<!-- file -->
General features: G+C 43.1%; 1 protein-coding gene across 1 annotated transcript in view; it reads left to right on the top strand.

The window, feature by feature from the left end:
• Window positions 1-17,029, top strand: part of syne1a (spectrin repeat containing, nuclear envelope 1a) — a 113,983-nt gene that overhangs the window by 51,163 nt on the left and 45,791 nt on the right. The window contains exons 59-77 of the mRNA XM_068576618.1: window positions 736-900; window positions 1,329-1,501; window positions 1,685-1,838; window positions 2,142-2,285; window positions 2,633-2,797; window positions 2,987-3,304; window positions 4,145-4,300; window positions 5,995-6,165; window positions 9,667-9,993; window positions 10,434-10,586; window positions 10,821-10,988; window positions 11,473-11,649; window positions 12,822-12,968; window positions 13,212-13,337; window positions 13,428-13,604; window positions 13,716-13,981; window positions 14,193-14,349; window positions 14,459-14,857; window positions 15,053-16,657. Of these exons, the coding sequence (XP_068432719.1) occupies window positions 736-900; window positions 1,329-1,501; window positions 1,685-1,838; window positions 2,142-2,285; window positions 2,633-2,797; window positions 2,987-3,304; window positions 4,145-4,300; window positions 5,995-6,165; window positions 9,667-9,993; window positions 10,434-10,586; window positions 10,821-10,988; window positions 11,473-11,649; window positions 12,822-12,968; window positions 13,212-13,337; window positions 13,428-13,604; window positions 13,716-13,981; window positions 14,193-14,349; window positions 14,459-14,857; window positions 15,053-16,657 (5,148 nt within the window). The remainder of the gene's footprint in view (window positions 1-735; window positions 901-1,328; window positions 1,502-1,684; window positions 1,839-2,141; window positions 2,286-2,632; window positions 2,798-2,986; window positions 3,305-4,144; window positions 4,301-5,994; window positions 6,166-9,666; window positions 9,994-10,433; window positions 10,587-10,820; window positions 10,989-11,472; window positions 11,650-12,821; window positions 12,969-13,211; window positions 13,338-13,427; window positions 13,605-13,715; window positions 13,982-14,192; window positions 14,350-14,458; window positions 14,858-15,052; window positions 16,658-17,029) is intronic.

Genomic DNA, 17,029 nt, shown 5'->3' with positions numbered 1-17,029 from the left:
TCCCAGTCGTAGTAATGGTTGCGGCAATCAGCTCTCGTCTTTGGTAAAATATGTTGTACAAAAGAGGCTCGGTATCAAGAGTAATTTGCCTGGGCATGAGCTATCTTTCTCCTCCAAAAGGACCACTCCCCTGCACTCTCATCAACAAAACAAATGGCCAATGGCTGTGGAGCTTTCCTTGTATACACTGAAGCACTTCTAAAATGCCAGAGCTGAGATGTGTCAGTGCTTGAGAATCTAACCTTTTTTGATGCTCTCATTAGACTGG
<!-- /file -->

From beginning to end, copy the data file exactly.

General features: G+C 43.1%; 1 protein-coding gene across 1 annotated transcript in view; it reads left to right on the top strand.

The window, feature by feature from the left end:
• Window positions 1-17,029, top strand: part of syne1a (spectrin repeat containing, nuclear envelope 1a) — a 113,983-nt gene that overhangs the window by 51,163 nt on the left and 45,791 nt on the right. The window contains exons 59-77 of the mRNA XM_068576618.1: window positions 736-900; window positions 1,329-1,501; window positions 1,685-1,838; window positions 2,142-2,285; window positions 2,633-2,797; window positions 2,987-3,304; window positions 4,145-4,300; window positions 5,995-6,165; window positions 9,667-9,993; window positions 10,434-10,586; window positions 10,821-10,988; window positions 11,473-11,649; window positions 12,822-12,968; window positions 13,212-13,337; window positions 13,428-13,604; window positions 13,716-13,981; window positions 14,193-14,349; window positions 14,459-14,857; window positions 15,053-16,657. Of these exons, the coding sequence (XP_068432719.1) occupies window positions 736-900; window positions 1,329-1,501; window positions 1,685-1,838; window positions 2,142-2,285; window positions 2,633-2,797; window positions 2,987-3,304; window positions 4,145-4,300; window positions 5,995-6,165; window positions 9,667-9,993; window positions 10,434-10,586; window positions 10,821-10,988; window positions 11,473-11,649; window positions 12,822-12,968; window positions 13,212-13,337; window positions 13,428-13,604; window positions 13,716-13,981; window positions 14,193-14,349; window positions 14,459-14,857; window positions 15,053-16,657 (5,148 nt within the window). The remainder of the gene's footprint in view (window positions 1-735; window positions 901-1,328; window positions 1,502-1,684; window positions 1,839-2,141; window positions 2,286-2,632; window positions 2,798-2,986; window positions 3,305-4,144; window positions 4,301-5,994; window positions 6,166-9,666; window positions 9,994-10,433; window positions 10,587-10,820; window positions 10,989-11,472; window positions 11,650-12,821; window positions 12,969-13,211; window positions 13,338-13,427; window positions 13,605-13,715; window positions 13,982-14,192; window positions 14,350-14,458; window positions 14,858-15,052; window positions 16,658-17,029) is intronic.

Genomic DNA, 17,029 nt, shown 5'->3' with positions numbered 1-17,029 from the left:
TCCCAGTCGTAGTAATGGTTGCGGCAATCAGCTCTCGTCTTTGGTAAAATATGTTGTACAAAAGAGGCTCGGTATCAAGAGTAATTTGCCTGGGCATGAGCTATCTTTCTCCTCCAAAAGGACCACTCCCCTGCACTCTCATCAACAAAACAAATGGCCAATGGCTGTGGAGCTTTCCTTGTATACACTGAAGCACTTCTAAAATGCCAGAGCTGAGATGTGTCAGTGCTTGAGAATCTAACCTTTTTTGATGCTCTCATTAGACTGG